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Please use this identifier to cite or link to this item: http://hdl.handle.net/1860/463

Title: Identifying the complete space of feasible anisotropic properties in polycrystalline microstructures
Authors: Proust, Gwenaelle
Keywords: Chemical engineering;Polycrystals;Microstructure
Issue Date: 11-May-2005
Abstract: Current engineering design focuses mainly on the geometrical optimization of a component, while the material selection is often limited to picking a material based on a set of properties reported in handbooks. The inherent anisotropic behavior of materials is often ignored in the design process, and is usually assumed to be addressed by the safety factor employed. This simple treatment of material selection in the design and optimization process often leads to inefficient design. In this study, we present a rigorous and a comprehensive procedure that facilitates the treatment of material microstructure as a continuous design variable in the elastic-plastic design of structural components made from anisotropic polycrystalline metals. The mechanical behavior of a metal is influenced by several details of its microstructure, including chemical composition, grain size distribution, crystallographic texture, among others. Here, we focus on the crystallographic texture (also called Orientation Distribution Function or ODF) as the main microstructural parameter controlling the anisotropic elastic-plastic properties of interest. The property closures that we have delineated describe the complete set of feasible property combinations for a given polycrystalline material system, while accounting for all possible textures. The property closures are obtained here using a spectral representation of ODF and its relationship with rigorous first order bounds on the effective properties of interest in design. Using the proposed methodology, we successfully developed a few examples of property closures for face centered cubic (fcc) and hexagonal close-packed (hcp) metals. The mechanical anisotropic behavior at the single crystal level for face centered cubic metals has been characterized using the nanoindentation technique along with orientation imaging mapping. This methodology shows promising possibilities to extract fundamental elastic and plastic parameters. However, the methods proposed in the literature to extract data from the load-displacement curves cause discrepancy between the experimental and expected values. The discrepancy could be attributed to the induced plastic deformation among other factors.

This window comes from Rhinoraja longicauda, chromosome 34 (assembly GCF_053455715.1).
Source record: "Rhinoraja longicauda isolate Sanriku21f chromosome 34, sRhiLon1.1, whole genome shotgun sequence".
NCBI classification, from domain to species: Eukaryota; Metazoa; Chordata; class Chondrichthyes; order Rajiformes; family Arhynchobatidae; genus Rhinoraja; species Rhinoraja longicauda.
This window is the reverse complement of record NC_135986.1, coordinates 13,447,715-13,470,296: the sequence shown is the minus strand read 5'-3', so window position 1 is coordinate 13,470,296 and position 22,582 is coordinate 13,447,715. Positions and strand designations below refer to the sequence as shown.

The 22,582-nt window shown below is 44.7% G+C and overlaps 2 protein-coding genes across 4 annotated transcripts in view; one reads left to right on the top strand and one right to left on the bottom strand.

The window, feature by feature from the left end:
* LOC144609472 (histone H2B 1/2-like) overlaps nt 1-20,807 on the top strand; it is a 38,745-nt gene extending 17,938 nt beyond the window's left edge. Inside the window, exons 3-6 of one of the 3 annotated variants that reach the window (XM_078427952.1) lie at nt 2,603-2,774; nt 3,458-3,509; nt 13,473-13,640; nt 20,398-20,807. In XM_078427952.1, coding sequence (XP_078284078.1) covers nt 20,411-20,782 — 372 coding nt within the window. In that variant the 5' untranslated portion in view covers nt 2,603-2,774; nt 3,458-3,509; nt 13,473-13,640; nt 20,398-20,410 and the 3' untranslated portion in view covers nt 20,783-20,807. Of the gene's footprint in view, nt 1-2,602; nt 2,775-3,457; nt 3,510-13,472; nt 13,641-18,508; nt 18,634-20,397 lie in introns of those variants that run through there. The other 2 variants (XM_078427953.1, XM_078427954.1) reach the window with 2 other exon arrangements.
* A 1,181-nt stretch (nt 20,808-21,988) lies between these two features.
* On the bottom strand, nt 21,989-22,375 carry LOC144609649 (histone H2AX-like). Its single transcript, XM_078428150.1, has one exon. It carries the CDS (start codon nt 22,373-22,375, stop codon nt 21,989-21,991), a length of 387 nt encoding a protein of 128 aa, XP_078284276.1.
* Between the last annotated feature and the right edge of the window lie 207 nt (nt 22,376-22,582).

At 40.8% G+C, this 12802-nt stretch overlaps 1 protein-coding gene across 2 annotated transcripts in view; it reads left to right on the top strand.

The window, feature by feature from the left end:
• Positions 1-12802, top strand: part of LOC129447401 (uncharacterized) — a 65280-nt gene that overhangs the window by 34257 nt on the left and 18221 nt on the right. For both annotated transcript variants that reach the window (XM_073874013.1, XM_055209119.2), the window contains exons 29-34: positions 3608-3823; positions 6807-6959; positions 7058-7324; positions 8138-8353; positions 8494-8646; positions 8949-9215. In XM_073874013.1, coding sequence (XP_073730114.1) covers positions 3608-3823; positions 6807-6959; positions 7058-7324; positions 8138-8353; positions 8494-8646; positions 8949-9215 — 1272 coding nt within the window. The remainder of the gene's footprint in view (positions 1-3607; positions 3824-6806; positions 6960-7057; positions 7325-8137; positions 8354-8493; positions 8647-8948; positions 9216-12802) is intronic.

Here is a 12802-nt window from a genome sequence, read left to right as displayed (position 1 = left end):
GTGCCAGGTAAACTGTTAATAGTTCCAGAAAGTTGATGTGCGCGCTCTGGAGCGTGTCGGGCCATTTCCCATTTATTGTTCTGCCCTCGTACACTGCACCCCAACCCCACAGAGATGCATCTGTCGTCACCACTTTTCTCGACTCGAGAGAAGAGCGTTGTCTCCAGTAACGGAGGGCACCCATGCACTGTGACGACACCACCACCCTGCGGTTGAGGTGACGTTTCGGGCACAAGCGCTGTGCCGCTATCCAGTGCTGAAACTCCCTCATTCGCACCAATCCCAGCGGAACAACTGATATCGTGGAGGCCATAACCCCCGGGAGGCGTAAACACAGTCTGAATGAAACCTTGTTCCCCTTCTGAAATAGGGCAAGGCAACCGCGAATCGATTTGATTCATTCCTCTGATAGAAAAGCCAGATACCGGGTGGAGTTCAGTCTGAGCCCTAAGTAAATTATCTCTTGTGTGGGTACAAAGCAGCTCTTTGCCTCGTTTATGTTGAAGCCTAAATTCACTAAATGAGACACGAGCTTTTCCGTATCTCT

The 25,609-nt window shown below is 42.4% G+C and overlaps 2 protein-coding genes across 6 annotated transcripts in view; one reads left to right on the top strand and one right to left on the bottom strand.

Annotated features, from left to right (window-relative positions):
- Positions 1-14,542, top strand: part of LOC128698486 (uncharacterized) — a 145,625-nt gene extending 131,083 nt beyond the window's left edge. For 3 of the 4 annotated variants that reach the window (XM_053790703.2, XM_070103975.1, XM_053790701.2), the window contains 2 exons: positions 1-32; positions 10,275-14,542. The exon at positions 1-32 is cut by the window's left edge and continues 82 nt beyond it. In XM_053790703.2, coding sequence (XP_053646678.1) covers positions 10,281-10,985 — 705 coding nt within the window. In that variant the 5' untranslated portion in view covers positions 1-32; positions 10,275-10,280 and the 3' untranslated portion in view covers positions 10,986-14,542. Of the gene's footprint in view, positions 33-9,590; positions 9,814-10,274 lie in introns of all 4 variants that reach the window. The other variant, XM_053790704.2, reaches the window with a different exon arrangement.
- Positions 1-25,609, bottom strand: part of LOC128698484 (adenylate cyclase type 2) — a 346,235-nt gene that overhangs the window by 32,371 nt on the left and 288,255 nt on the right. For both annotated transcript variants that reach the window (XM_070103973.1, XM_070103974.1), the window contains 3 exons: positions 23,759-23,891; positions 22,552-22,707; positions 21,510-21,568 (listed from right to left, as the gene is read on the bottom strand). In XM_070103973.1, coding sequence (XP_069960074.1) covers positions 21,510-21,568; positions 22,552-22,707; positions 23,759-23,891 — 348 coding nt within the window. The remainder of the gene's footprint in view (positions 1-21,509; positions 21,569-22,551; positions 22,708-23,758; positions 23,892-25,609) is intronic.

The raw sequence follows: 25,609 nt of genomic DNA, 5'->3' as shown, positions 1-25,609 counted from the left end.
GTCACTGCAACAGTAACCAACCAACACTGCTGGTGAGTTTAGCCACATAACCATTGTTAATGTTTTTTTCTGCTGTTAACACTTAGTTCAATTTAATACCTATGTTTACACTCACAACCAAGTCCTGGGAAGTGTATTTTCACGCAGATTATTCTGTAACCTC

URI: http://hdl.handle.net/1860/463
Appears in Collections:Drexel Theses and Dissertations

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